Newspaper Archive of
Boston, Massachusetts
February 18, 2011     Post-Gazette
PAGE 13     (13 of 16 available)        PREVIOUS     NEXT      Full Size Image
PAGE 13     (13 of 16 available)        PREVIOUS     NEXT      Full Size Image
February 18, 2011

Newspaper Archive of Post-Gazette produced by SmallTownPapers, Inc.
Website © 2018. All content copyrighted. Copyright Information.     Terms Of Use.     Request Content Removal.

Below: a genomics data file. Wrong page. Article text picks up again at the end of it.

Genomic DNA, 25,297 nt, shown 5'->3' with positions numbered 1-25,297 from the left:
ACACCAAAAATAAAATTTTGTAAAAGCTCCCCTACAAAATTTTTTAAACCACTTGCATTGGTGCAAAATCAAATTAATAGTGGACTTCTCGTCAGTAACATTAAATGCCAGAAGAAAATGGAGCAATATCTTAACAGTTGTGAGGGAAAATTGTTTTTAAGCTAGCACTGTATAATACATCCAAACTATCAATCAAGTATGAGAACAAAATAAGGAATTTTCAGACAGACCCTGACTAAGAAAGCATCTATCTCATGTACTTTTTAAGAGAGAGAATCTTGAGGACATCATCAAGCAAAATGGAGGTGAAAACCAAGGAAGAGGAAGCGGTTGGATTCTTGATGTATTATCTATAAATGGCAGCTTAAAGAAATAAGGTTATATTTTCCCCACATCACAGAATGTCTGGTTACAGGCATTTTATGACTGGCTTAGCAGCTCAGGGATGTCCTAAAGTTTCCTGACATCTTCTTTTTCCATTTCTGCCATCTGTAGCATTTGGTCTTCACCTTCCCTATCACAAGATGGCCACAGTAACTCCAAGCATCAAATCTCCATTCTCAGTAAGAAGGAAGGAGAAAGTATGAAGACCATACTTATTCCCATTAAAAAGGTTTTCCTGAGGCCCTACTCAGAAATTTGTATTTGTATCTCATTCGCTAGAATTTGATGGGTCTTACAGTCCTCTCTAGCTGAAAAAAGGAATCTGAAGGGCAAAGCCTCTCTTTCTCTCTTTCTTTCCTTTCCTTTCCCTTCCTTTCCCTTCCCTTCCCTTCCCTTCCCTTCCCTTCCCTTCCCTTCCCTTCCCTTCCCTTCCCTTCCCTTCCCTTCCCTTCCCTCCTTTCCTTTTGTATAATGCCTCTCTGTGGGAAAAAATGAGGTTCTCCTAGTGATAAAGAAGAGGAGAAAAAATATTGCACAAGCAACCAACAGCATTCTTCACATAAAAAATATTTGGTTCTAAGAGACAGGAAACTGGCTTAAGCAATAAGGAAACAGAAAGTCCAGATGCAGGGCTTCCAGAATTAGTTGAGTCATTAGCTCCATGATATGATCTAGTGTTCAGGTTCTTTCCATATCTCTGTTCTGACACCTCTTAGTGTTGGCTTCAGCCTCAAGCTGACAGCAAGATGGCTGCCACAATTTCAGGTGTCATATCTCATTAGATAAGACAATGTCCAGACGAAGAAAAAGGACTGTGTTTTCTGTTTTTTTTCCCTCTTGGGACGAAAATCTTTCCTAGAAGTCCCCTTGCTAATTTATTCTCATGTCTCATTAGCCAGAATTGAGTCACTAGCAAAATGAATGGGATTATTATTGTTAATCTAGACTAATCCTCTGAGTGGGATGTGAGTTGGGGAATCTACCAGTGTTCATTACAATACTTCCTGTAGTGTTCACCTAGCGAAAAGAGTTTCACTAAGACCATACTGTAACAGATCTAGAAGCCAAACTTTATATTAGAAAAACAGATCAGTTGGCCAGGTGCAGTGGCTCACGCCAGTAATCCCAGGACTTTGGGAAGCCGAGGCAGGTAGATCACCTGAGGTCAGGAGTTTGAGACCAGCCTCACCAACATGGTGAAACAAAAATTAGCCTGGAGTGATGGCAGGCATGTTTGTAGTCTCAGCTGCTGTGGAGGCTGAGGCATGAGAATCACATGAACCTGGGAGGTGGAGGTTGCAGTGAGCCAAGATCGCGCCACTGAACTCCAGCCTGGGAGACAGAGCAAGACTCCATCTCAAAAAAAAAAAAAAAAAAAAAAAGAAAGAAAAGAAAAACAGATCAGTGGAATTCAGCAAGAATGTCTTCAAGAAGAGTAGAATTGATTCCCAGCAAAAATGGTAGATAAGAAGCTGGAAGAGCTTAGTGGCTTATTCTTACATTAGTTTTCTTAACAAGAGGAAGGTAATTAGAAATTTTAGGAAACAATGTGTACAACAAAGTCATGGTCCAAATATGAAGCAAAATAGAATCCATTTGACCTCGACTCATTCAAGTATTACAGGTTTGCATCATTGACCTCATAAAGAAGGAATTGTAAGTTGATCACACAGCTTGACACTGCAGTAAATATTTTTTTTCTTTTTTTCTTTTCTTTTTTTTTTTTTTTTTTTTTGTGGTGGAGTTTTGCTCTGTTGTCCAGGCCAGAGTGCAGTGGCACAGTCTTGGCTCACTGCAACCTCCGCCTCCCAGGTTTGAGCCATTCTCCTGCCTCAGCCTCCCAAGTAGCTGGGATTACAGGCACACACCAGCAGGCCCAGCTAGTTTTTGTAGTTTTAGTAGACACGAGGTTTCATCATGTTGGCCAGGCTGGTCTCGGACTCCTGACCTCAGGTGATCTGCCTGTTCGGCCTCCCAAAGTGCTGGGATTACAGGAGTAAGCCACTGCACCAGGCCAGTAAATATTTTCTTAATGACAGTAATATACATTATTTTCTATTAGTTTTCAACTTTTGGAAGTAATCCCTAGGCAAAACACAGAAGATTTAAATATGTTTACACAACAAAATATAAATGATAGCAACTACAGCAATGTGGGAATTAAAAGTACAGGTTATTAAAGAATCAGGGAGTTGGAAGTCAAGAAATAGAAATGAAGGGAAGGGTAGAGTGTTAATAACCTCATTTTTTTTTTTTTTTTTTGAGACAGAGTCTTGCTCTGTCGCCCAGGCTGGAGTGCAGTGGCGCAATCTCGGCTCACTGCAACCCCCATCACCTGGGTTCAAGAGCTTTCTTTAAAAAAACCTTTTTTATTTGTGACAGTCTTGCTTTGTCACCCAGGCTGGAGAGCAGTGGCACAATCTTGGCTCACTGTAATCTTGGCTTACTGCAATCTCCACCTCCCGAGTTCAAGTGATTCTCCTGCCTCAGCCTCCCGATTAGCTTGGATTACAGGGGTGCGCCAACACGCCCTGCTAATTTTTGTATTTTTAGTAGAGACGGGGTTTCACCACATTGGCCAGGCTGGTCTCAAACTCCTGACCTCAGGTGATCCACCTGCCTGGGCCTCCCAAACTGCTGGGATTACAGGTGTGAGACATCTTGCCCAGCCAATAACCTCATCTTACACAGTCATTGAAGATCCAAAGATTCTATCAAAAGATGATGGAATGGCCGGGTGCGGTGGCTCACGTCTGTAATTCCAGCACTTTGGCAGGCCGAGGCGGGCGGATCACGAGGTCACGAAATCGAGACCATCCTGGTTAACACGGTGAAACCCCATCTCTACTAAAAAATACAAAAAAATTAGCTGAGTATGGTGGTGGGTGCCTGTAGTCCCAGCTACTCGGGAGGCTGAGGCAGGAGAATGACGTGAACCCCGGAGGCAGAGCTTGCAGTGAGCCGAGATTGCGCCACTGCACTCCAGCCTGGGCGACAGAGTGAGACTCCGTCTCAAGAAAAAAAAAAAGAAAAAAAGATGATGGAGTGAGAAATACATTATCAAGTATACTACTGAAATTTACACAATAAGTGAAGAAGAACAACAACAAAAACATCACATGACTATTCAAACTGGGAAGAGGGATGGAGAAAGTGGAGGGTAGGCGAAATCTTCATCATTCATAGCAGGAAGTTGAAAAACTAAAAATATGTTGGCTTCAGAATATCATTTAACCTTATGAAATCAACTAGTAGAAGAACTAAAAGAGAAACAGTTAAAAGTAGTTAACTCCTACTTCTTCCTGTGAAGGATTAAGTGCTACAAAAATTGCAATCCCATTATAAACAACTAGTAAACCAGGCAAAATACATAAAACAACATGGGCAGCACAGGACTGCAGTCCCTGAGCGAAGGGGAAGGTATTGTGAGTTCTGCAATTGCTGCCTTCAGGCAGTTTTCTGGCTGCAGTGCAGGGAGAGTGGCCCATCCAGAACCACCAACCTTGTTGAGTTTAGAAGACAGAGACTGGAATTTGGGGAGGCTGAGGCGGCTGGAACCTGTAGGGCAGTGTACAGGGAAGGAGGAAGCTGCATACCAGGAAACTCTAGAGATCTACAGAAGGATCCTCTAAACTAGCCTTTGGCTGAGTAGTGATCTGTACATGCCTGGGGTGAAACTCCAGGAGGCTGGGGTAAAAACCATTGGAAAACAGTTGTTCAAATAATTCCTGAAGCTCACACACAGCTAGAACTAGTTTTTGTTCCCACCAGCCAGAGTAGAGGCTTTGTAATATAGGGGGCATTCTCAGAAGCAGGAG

POST-GAZETTE, FEBRUARY 18, 2011 Page13 00abb00onno by John Christoforo A Nostalgic Remembrance Next week is president's week and that means public school vacation. Years ago, when I was a young teacher in Boston, I would plan to go on vacation during that pe- riod of time. There were sev- eral young single teachers that I had become familiar with and we all had the same idea ... vacation time ... go on vacation. Many of the people I taught with liked to ski. I tried it once and decided to stick to the warm weather sports and hobbies. If none of my colleagues wanted to head to a warmer climate, I would call old friend, Sal Meli. He lived in East Boston and worked at Polaroid enjoying a rather flexible schedule that allowed him to take winter vacations. When I told him that I was thinking of heading to Puerto Rico during the winter re- cess, he told me to include him in the plans. One teacher that I had become friendly with at Hyde Park High School, Tom Aylward, decided to join us and I headed to Colpitt's Travel Agency in Boston. I knew the vice president as he was a friend of Uncle Nick's and had taken care of his vaca- tion needs for many years when he and Aunt Dorothy decided to travel. I've forgotten the man's name, but when I gave him our time frame and budget, he planned a trip for us that included Puerto Rico and St. Thomas, all in one week. We were booked to fly to San Juan at night on the last Friday before the week's vacation would start. We were to stay at the Hotel Normandie, an older but fashionable hotel that, today, is classified as the oldest hotel in Puerto Rico. After being there for a few days, we were booked to fly to Charlotte Amalie, the capi- tal of St. Thomas and check into the Gramboco Inn, a local hotel that was fre- quented by naval officers sta- tioned on the island. When I told Babbononno about my plans, he fantasized that he could come with us, but it was impossible. He was too old but was satisfied when I told him that I would bring him back a bottle of home- made Puerto Rican rum. That Friday night, Dad, Mom, Babbononno and I picked up Sal and we headed for the airport. My colleague from Hyde Park High was being driven to the airport by another teacher who had wanted to come along but had to care for his ailing mother and couldn't. It had begun to snow and Dad questioned as to whether we would take off. Being young and positive about everything, I had him drop us off at the Eastern Airlines terminal and head back home. There was a lounge at the terminal that was owned by a former sena- tor, Mike LoPresti. I had cam- paigned for him when he ran for the senate and had also known one of his sons, Vincent, when we both at- tended English High School. When Mike spotted me, he came over to say hello and I introduced him to Sal and my teacher friend Tom who had arrived just as I did. Mike told us to check in and then head back to the lounge for a drink. At check in, we were told that the flight was going to be delayed for an hour due to the weather. Our teacher friend who couldn't come had more than one drink, and when he headed back to the parking lot, couldn't find his car as they were all covered with snow by then. He wandered around aimlessly and then began to yell for help. A state trooper heard him and found him. He brought him back to the barracks and sobered him up before letting him continue the search for his car. The rest of us didn't know this part of the story but would find out a week later. When the plane was ready to take off about an hour or two later, Mike LoPresti wouldn't let us pay for anything. I thanked him and we headed to the gate to board the plane and head south. I don't know about Tom or Sal, but I fell asleep. A stew- ardess woke me up as we were ready to land and I could see that it was almost dawn. It must have been around 5:00 or 5:30 in the morning when we landed. Just as soon as we deplaned, I could feel the warm tropical climate surrounding me, a climate that I've grown to love over the years. A Grey Line tour bus was waiting for us and brought us to the Normandie after we picked up our suitcases from the luggage area. The hotel was oval shaped with a large deck area in the middle and an Olympic sized swimming pool in the center. The room we had booked was very large and had three good sized beds which made us very happy. After check in, we changed -- FOR YOU WHO APPRECIATE THE FINEST-- THE MUSIC FOR ALL OCCASIONS 781-648-5678 into more casual clothing and headed to the hotel res- taurant and breakfast. As we entered, I noticed a table with three or four very attrac- tive ladies sitting around it. One of them waved and as I approached, I discovered it was the stewardess who was on the flight from Boston. She and one of the other girls were from Puerto Rico and decided to show us around San Juan. We decided to head for the pool and enjoy the sun and water while we planned what we were going to do for the next few days. Sal had been to the island a couple times and knew where to go, so we left the planning up to him. Before we did anything else, I wanted to call home and let my folks know that I was safe. Back then to save money, I would call home collect and ask for myself. Whoever answered would say to the operator that I wasn't home and I would leave a message giving a relative's name. This would let, especially Mom, know that I was safe. Her problem was that she would always respond with, "I'll tell John that you called and don't for- get to wear a sweater ff it gets cold." Later in the day, Sal, Tom and I headed for Old San Juan, the colonial section of the city. We jOined a tour and saw the historic sites that amazed me as many of them had been there since around 1500, a fort and several gov- ernment buildings that were constructed by the Spanish not long after Columbus landed on the island.. Later, Sal brought us to a restau- rant and we got a sample of local dishes. I loved the food and still do. Much of it is cen- tered around roasted pork marinated in garlic, olive oil and spices. For the next few days, we head for several beaches that were recommended to us and at night, local clubs where the best in salsa music could be heard and danced to. We also spent time at several hotels, especially the ones that had casinos. Right after Cuba became off limits for American tourists, Puerto Rico passed gambling laws and several of the major hotels opened casinos to attract the tourists. It worked and the island be- came a destination for Americans who had gone to Havana in the past. I had never been inside a casino and developed something called beginner's luck. No matter what I tried, I won. I tried blackjack and won. I tried roulette and won. I tried slot machines and won. I made more money than what I had brought for spending for the entire trip. As a result, I was ready for some gift buying a few days later when we headed for St. Thomas. But, that's a story for next week ... GOD BLESS AMERICA The Socially Set {Continued from Page 91 The Original National Tour Company of "Mary Poppins" performs at the Opera March 20. to audiences around North America. With four productions cur- rently running on three con- tinents, "Mary Poppins" is one of the biggest stage mu- sical successes to emerge from London or New York in recent years. Worldwide to date, the show has grossed more than $470 million and welcomed 6.5 million guests. The musical is the winner of 25 major theatre awards around the globe, including Tony@, Olivier and Evening Standard awards. A co-production of Disney and Cameron Mackintosh, it opened on Broadway on November 16, 2006. Based on P.L. Travers' cherished stories and the classic 1964 Walt Disney film, "Mary Poppins" the stage play fea- tures the Academy Award - winning music and lyrics of Richard M. Sherman and Robert B. Sherman. The stage production has been created, in col- laboration with Cameron Mackintosh, by Academy Award-winning screen- writer Julian Fellowes, who has written the book, and the Olivier Award-winning team of George Stiles and Anthony Drewe, who have composed new songs and ad- ditional music and lyrics. Broadway Across America will host an Open Captioned House in Boston through (Photo by Joan Marcus) Performance for the hear- ing impaired on Tuesday, March 1 at 7:30 p.m. On Sat- urday, March 12 at 2 p.m. they will host an Audio Described Performance for the visually impaired. On Sunday, March 13 at 1 p.m. they will host an American Sign Language (ASL) Per- formance for the hearing impaired. Tickets for these performances may be pur- chased through Voice 617-880-2419; TrY-617-426- 3444, or via email at ADABos ton@BroadwayAcross Special VIP ticket pack- ages are available for select performances and include premium seating and a com- plimentary souvenir pro- gram. General admission tickets are currently on sale through Ticketmaster at 1-800-982-2787, and by vis- iting www.BroadwayAcross For groups of 15 or more, call 1-866-633-0194. Enjoy! (Be sure to visit Hilda MorriU's gardening Web site, www.bostongardens.eom. In addition to events covered and reported by the columnist, Socially Set" is compiled from various other sources such as news and press re- leases, PRNewswire services, etc.) Anthony J. Messina {Continued from Page 3) ners to be flown to the finals event in March where he will compete against nine other regional winners from across the United States and Canada during the three- day finals in front of a panel of food media, distinguished guests and renowned chefs. The overall winner will take the title, up to $20,000 in prizes and a paid apprentice- ship from one of the partici- pating chef judges. The Finals competition will be streamed live via the Almost Famous Chef website and Facebook page again this year. Fans can interact with the participating chefs and media, as well as each other to get all the updates and insider information dur- ing the competition. "I am elated to have com- peted against fellow culinary students who have raised the bar in this competition," says Anthony. "I believe in my vision and my abilities and was excited to see the judge's response to my dish. I took their comments to heart and will apply their advice in Napa." For further information on the competition, visit www. almos tfamouschef . com, www., become a fan on Facebook or follow the competition on Twitter at AFChefComp. K j  Fully Insured Lic #017936 hanical Heating & Air Conditioning Sales, Service & Installation Ken Shallow 617.593.6211